MARKET PORTFOLIO

Both fund managers and investors are at a loss when referring to the market portfolio. Even if under the CAPM theory the market portfolio is made up of an asset mix based on the market capitalization of equities and bonds, diversified fund managers are generally benchmarked against a constant mix portfolio. As such, they express their bets with respect to this constant mix benchmark, which turns out to be itself and active bet with respect to the market.

It is easy to fault the absence of multi-asset class indices for this apparent carelessness. But given the wealth of data on equity and fixed income markets enabling the construction of accurate multi-asset class indices, the investment management industry now has little excuse for perpetuating such behavior.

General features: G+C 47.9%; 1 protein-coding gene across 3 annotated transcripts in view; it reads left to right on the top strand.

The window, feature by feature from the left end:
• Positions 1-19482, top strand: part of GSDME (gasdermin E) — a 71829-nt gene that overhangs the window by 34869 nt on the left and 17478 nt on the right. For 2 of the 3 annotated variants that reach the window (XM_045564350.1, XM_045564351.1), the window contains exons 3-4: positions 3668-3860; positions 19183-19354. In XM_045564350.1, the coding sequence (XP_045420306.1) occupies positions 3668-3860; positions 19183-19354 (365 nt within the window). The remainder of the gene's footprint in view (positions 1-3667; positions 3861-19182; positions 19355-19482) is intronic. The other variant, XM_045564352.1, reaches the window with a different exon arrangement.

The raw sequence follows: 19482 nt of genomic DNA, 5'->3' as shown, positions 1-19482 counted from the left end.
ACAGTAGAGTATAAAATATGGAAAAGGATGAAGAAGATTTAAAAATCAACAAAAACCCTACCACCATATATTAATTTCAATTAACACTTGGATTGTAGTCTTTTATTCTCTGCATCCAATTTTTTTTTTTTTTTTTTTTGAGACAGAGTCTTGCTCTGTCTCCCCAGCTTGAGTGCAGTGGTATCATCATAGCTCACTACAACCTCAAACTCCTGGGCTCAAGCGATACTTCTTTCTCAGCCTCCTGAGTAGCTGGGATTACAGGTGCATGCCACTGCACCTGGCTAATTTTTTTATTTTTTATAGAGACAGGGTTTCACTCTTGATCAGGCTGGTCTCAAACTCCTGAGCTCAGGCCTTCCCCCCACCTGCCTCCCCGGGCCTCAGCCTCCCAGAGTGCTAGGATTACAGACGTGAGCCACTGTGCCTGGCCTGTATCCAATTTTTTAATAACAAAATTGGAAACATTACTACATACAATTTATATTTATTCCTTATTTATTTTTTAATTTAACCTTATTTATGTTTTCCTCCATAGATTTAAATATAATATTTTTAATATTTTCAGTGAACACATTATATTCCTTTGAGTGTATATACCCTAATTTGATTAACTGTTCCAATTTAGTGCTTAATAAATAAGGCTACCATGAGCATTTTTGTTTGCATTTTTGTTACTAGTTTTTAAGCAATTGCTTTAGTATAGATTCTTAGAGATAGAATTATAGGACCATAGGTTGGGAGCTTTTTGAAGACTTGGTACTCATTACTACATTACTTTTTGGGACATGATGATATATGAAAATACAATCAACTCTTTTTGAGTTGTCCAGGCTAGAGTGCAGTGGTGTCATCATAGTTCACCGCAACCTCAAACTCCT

Given the wealth of market data now available, more realistic benchmark indices should be elaborated to benchmark diversified funds and asset allocators.
Thierry Roncalli, Head of Quantitative Research, Lyxor Asset Management

WILD SWINGS

A look at the stock/bond market portfolio, which accounts for almost all of the performance of long-term investors, shows that the market portfolio has been subject to wild swings over the last ten years. This applies to most regional markets and has direct implication in terms of performance assessment.